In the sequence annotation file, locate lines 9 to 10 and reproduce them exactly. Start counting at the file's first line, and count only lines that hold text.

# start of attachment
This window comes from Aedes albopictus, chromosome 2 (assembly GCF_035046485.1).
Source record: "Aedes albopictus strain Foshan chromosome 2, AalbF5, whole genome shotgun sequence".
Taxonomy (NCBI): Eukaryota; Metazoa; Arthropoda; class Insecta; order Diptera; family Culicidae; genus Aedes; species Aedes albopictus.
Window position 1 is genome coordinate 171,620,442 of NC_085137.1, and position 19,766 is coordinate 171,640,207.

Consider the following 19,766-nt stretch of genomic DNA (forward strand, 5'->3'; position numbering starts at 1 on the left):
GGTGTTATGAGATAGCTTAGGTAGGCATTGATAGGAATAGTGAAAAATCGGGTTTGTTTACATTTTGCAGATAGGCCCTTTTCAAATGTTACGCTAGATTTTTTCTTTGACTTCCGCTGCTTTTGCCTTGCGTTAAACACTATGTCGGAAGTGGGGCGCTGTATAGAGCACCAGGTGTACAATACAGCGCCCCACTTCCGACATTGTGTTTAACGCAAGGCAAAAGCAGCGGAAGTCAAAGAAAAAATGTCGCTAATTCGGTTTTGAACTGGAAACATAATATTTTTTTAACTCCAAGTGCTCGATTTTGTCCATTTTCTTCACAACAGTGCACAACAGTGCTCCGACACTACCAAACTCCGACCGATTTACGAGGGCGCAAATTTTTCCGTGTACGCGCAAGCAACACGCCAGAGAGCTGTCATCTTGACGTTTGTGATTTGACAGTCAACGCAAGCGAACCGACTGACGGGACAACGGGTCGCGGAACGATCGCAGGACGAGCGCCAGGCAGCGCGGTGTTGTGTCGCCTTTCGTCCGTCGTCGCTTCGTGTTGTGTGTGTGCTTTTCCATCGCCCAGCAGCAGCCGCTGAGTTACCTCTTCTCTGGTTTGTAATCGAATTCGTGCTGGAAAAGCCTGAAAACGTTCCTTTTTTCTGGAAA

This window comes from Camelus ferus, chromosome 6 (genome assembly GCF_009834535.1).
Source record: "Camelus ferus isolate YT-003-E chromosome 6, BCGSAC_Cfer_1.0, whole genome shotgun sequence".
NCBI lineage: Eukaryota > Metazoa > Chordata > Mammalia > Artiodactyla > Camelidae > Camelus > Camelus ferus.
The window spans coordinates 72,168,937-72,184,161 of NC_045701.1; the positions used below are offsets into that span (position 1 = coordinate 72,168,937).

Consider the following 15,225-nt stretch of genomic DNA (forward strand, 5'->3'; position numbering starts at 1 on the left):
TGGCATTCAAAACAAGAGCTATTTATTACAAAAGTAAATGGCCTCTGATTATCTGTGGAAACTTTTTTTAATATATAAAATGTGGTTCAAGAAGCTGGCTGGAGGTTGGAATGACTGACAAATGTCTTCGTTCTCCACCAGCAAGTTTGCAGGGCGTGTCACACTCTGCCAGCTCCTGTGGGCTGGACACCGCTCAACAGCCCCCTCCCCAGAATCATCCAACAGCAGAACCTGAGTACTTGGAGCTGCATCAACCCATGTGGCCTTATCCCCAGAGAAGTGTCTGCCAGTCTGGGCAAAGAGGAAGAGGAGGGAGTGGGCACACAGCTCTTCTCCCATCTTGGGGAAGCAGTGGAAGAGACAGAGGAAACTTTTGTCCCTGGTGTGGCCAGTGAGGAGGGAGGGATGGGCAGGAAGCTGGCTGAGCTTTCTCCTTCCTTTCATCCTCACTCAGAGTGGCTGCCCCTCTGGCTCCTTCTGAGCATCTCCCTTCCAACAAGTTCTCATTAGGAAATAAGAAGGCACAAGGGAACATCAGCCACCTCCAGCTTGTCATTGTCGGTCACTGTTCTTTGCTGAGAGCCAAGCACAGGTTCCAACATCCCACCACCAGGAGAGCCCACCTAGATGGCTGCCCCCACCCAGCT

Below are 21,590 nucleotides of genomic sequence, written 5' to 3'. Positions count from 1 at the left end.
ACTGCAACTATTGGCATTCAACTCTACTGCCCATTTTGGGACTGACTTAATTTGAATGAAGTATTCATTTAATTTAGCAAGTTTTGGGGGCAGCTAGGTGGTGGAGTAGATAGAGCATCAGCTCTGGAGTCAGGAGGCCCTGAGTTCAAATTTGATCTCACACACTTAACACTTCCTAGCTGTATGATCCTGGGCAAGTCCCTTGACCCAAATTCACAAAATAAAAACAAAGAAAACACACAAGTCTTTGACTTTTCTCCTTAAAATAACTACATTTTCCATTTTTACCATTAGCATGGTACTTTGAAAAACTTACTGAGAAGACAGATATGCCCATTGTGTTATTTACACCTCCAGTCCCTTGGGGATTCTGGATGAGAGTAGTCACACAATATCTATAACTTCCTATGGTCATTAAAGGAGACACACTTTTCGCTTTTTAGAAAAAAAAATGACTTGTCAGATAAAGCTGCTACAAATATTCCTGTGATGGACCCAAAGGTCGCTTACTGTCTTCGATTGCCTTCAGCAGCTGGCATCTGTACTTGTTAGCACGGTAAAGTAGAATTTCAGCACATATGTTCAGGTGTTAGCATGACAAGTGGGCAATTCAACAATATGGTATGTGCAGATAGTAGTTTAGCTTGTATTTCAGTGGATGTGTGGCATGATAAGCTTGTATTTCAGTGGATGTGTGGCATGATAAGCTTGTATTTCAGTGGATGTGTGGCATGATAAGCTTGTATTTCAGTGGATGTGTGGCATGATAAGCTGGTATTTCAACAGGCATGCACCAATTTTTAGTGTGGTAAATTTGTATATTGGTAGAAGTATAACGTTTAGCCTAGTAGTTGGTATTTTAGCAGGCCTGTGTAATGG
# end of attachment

NCBI lineage: Eukaryota > Metazoa > Chordata > Mammalia > Artiodactyla > Camelidae > Camelus > Camelus ferus.
The window spans coordinates 72,168,937-72,184,161 of NC_045701.1; the positions used below are offsets into that span (position 1 = coordinate 72,168,937).